Different approaches are needed in dealing with price increases in grain and industrial raw materials to control inflation, said a senior researcher with a major government think-tank.
Zhang Junkuo, director of the State Council Development Research Center's Market Institute, warned that soaring energy and raw materials prices would lead to inflation, but that the grain price increase is basically innocuous.
China's price indices began to rev up at the end of last year. The key consumer price index, for instance, stood at 1.2 percent last year but gradually rose to 3 percent in March this year and prompted concerns about inflation.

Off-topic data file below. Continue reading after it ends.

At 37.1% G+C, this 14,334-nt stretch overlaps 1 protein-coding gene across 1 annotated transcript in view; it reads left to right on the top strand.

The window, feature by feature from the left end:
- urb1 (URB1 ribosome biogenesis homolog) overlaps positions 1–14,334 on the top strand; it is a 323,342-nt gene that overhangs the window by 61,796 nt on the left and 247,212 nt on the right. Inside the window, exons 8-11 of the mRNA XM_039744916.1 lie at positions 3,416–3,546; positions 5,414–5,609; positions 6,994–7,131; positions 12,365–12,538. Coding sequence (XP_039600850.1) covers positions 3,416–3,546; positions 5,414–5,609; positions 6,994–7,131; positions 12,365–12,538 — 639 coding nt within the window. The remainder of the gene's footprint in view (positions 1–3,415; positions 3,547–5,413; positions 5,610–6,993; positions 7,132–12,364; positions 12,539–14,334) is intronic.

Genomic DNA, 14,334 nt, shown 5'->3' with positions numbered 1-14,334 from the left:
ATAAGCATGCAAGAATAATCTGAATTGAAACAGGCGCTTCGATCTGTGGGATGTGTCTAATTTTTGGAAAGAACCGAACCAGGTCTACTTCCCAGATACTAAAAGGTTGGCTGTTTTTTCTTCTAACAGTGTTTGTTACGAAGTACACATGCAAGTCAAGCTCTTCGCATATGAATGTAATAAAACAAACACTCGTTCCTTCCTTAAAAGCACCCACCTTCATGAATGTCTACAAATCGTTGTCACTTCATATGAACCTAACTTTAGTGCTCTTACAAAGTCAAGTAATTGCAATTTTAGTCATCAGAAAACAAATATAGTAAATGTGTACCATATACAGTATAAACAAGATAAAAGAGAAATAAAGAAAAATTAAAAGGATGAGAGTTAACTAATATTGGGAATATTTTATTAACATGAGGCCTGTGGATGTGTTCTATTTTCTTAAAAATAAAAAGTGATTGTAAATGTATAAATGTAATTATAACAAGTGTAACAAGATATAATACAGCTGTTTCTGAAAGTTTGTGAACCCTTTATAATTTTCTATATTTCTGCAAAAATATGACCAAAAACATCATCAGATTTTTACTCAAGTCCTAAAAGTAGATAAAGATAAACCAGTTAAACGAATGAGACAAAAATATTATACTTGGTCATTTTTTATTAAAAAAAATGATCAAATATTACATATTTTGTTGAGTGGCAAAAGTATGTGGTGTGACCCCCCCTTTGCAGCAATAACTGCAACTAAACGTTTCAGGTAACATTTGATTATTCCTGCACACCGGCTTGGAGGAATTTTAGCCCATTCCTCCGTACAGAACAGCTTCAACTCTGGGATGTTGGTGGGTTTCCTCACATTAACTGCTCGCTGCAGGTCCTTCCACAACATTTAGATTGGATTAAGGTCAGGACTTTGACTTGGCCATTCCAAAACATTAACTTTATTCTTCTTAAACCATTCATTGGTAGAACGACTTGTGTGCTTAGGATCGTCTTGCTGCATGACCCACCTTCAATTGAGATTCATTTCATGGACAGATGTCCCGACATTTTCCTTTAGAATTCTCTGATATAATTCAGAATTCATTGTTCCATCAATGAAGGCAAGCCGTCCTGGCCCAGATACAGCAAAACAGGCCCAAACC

"Grain price hikes were caused by short supply instead of being caused by surging demand," Zhang said in a report by his institute analyzing the demand and supply of major products, which was unveiled yesterday.
Grain prices should be left at the current level since this would benefit farmers and pose very little burden to urban residents, he said.
But particular attention should be paid to the rising price of energy and raw materials, which was caused by an excessively rapid growth in investment.
China's fixed asset investment surged by 27 percent last year and rocketed by 43 percent during the first quarter of the year.
The government should come up with more effective measures to restrict investment growth, he said.
(China Daily April 30, 2004)